MINNEAPOLIS ( TheStreet) -- U.S. Bancorp's ( USB) Chairman and CEO Richard Davis said his interest in pursuing traditional bank acquisitions has not waned despite mixed economic data, and a more onerous bank regulatory backdrop and the clear disparity between larger regional banks that have repaid federal bailout funds vs. small and mid-cap banks that are still struggling.

"Actually it makes me ponder whether or not the parties we might be interested in working with would be more interested" in holding acquisition discussions with U.S. Bancorp, Davis said in answer to one analyst asking whether the bank may be less acquisitive given the industry backdrop. Davis was speaking on the bank's conference call on Wednesday.

"For us, if nothing happens of a major acquisition, we'll be fine for the rest of my life," Davis continued. "But if the opportunities that come along now accelerate others' willingness to talk and consider an opportunity, it doesn't change my interest. It's all going to come down to the math and the opportunity to make it a stronger company because of it."

Davis added that the industry backdrop has lessened what the bank would be willing to pay for acquisitions.

While in the past U.S. Bancorp has stuck to acquisitions that have augmented its already substantial footprint across the country, Davis said later in the call that a bank deal out of its footprint is "not altogether out of the question," as it looks to expand its corporate lending business to national in scale.

U.S. Bancorp, along with other large regional banks including PNC Financial Services ( PNC) and BB&T ( BBT) has been named by several analysts as a potential acquirer as bank consolidation is expected to turn away from FDIC-assisted deals back toward traditional M&A over the next few years. The super-regional banks are primed to take market share, particularly as the large money-center names are held up either by regulatory limits or large integrations.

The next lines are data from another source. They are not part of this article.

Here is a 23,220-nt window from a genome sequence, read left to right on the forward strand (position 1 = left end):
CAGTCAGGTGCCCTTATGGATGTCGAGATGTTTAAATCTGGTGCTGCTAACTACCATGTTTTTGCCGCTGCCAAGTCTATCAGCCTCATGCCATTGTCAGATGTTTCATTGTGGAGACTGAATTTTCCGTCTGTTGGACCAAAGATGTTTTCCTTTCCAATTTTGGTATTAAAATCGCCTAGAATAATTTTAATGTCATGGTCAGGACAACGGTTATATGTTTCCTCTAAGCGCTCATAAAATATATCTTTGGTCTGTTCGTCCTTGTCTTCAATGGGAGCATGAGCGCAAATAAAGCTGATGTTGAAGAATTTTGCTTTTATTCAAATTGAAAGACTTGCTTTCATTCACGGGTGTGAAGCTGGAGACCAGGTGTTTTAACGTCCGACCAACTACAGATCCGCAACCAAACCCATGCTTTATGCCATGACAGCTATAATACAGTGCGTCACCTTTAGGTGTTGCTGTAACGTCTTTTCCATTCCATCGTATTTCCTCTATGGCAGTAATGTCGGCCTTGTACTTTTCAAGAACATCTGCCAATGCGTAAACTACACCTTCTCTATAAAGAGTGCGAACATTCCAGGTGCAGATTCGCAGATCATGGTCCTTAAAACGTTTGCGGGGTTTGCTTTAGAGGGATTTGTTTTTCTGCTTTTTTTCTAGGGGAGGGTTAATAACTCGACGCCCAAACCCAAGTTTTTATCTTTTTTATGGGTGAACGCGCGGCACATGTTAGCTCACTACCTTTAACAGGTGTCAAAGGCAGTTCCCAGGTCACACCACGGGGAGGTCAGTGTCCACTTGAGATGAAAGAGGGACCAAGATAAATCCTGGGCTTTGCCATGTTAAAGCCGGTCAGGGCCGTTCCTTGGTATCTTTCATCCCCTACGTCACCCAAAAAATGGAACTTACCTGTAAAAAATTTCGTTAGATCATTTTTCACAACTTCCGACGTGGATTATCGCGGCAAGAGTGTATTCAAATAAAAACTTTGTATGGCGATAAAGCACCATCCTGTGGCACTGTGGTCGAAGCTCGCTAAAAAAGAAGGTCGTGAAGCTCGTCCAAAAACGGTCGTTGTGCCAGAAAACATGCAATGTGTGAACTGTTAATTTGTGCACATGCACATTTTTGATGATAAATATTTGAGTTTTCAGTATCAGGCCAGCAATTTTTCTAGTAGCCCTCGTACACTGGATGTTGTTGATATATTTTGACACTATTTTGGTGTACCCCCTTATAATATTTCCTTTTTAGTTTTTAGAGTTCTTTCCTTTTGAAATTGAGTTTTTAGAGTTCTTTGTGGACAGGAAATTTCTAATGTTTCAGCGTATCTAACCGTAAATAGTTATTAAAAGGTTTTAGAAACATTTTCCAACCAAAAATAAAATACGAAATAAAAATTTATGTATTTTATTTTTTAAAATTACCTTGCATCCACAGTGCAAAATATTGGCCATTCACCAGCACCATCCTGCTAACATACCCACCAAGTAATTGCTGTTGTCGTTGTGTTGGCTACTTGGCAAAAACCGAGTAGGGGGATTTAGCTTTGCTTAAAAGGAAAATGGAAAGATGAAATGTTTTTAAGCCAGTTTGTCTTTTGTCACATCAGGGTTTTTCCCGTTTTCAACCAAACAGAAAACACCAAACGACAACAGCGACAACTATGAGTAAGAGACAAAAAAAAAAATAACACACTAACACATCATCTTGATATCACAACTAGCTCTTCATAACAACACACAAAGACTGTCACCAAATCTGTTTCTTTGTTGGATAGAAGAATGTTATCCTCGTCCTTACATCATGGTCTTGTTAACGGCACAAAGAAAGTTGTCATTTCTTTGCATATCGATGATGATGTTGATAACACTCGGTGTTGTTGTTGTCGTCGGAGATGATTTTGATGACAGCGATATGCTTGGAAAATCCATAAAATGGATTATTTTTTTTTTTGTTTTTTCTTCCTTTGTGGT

U.S. Bank beat Wall Street profit expectations early Wednesday, with its performance boosted by lower loan loss provisioning and a solid increase in revenue year over year as top-line growth continued to benefit from acquisitions made during the height of the crisis.

The bank reported a profit of $766 million, or 45 cents a share, for the second quarter vs. $471 million, or 12 cents a share, in the year-earlier quarter. Earnings for the June-ending quarter included a 5 cent benefit related to a non-recurring exchange of perpetual preferred stock for outstanding income trust securities during the quarter. Revenue rose 8.7% to $4.5 billion.

Analysts on average expected the super-regional bank to earn 38 cents a share on revenue of $4.35 billion of revenue in the June period, according to Thomson Reuters.

Stifel Nicolaus analyst Christopher Mutascio called U.S. Bank's earnings beat a "rare combination" of revenue growth and credit quality improvement. Large banks including JPMorgan Chase ( JPM) and Citigroup ( C) indeed saw credit improvement during the quarter and designated less provisioning, still revenue growth for the most part remains elusive for the large firms.

U.S Bancorp's rival Wells Fargo ( WFC) reported second-quarter earnings that blew away Wall Street estimates but fell from prior year's quarter. Wells Fargo's revenue was roughly in line with consensus estimates.

Based on Tuesday's closing price U.S. Bancorp shares have fallen 18.5% since its 52-week-high on April 15 of $28.43. The stock was rising 2 cents to $23.17 in late morning trades.

-- Written by Laurie Kulikowski in New York.
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